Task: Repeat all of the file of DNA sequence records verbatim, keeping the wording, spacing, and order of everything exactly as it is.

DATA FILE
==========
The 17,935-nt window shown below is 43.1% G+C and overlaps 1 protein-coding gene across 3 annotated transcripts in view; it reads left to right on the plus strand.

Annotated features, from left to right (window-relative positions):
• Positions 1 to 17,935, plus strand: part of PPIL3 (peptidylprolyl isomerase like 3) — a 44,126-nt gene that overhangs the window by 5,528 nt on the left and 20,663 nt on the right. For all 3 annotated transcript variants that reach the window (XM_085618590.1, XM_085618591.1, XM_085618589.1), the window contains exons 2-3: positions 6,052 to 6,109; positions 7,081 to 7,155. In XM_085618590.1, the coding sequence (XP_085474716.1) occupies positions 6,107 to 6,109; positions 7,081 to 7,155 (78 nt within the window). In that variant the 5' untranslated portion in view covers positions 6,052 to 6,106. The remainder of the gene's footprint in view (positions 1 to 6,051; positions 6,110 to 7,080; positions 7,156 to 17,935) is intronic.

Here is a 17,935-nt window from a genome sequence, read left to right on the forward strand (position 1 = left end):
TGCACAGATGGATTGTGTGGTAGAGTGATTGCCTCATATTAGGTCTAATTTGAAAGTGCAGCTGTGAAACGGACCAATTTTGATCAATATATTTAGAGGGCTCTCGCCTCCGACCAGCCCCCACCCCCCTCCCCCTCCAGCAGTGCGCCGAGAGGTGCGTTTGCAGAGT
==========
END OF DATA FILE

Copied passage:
The 17,935-nt window shown below is 43.1% G+C and overlaps 1 protein-coding gene across 3 annotated transcripts in view; it reads left to right on the plus strand.

Annotated features, from left to right (window-relative positions):
• Positions 1 to 17,935, plus strand: part of PPIL3 (peptidylprolyl isomerase like 3) — a 44,126-nt gene that overhangs the window by 5,528 nt on the left and 20,663 nt on the right. For all 3 annotated transcript variants that reach the window (XM_085618590.1, XM_085618591.1, XM_085618589.1), the window contains exons 2-3: positions 6,052 to 6,109; positions 7,081 to 7,155. In XM_085618590.1, the coding sequence (XP_085474716.1) occupies positions 6,107 to 6,109; positions 7,081 to 7,155 (78 nt within the window). In that variant the 5' untranslated portion in view covers positions 6,052 to 6,106. The remainder of the gene's footprint in view (positions 1 to 6,051; positions 6,110 to 7,080; positions 7,156 to 17,935) is intronic.

Here is a 17,935-nt window from a genome sequence, read left to right on the forward strand (position 1 = left end):
TGCACAGATGGATTGTGTGGTAGAGTGATTGCCTCATATTAGGTCTAATTTGAAAGTGCAGCTGTGAAACGGACCAATTTTGATCAATATATTTAGAGGGCTCTCGCCTCCGACCAGCCCCCACCCCCCTCCCCCTCCAGCAGTGCGCCGAGAGGTGCGTTTGCAGAGT